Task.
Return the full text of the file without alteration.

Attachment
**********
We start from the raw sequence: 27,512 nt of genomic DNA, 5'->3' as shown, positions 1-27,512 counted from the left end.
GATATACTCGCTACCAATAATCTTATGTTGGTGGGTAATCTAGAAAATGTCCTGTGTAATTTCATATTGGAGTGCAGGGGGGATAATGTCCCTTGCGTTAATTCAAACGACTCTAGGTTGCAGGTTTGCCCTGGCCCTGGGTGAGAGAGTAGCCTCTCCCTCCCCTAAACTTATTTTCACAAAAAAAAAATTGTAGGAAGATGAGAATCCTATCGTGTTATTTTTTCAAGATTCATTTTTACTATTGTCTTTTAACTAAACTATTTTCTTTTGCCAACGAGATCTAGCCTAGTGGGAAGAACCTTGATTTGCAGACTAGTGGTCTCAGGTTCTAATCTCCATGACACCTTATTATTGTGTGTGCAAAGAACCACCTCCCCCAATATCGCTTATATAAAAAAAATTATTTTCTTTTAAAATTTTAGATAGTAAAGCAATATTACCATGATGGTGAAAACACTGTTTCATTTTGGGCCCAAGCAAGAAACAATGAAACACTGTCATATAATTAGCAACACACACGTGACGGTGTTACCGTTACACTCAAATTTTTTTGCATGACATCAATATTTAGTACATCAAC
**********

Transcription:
We start from the raw sequence: 27,512 nt of genomic DNA, 5'->3' as shown, positions 1-27,512 counted from the left end.
GATATACTCGCTACCAATAATCTTATGTTGGTGGGTAATCTAGAAAATGTCCTGTGTAATTTCATATTGGAGTGCAGGGGGGATAATGTCCCTTGCGTTAATTCAAACGACTCTAGGTTGCAGGTTTGCCCTGGCCCTGGGTGAGAGAGTAGCCTCTCCCTCCCCTAAACTTATTTTCACAAAAAAAAAATTGTAGGAAGATGAGAATCCTATCGTGTTATTTTTTCAAGATTCATTTTTACTATTGTCTTTTAACTAAACTATTTTCTTTTGCCAACGAGATCTAGCCTAGTGGGAAGAACCTTGATTTGCAGACTAGTGGTCTCAGGTTCTAATCTCCATGACACCTTATTATTGTGTGTGCAAAGAACCACCTCCCCCAATATCGCTTATATAAAAAAAATTATTTTCTTTTAAAATTTTAGATAGTAAAGCAATATTACCATGATGGTGAAAACACTGTTTCATTTTGGGCCCAAGCAAGAAACAATGAAACACTGTCATATAATTAGCAACACACACGTGACGGTGTTACCGTTACACTCAAATTTTTTTGCATGACATCAATATTTAGTACATCAAC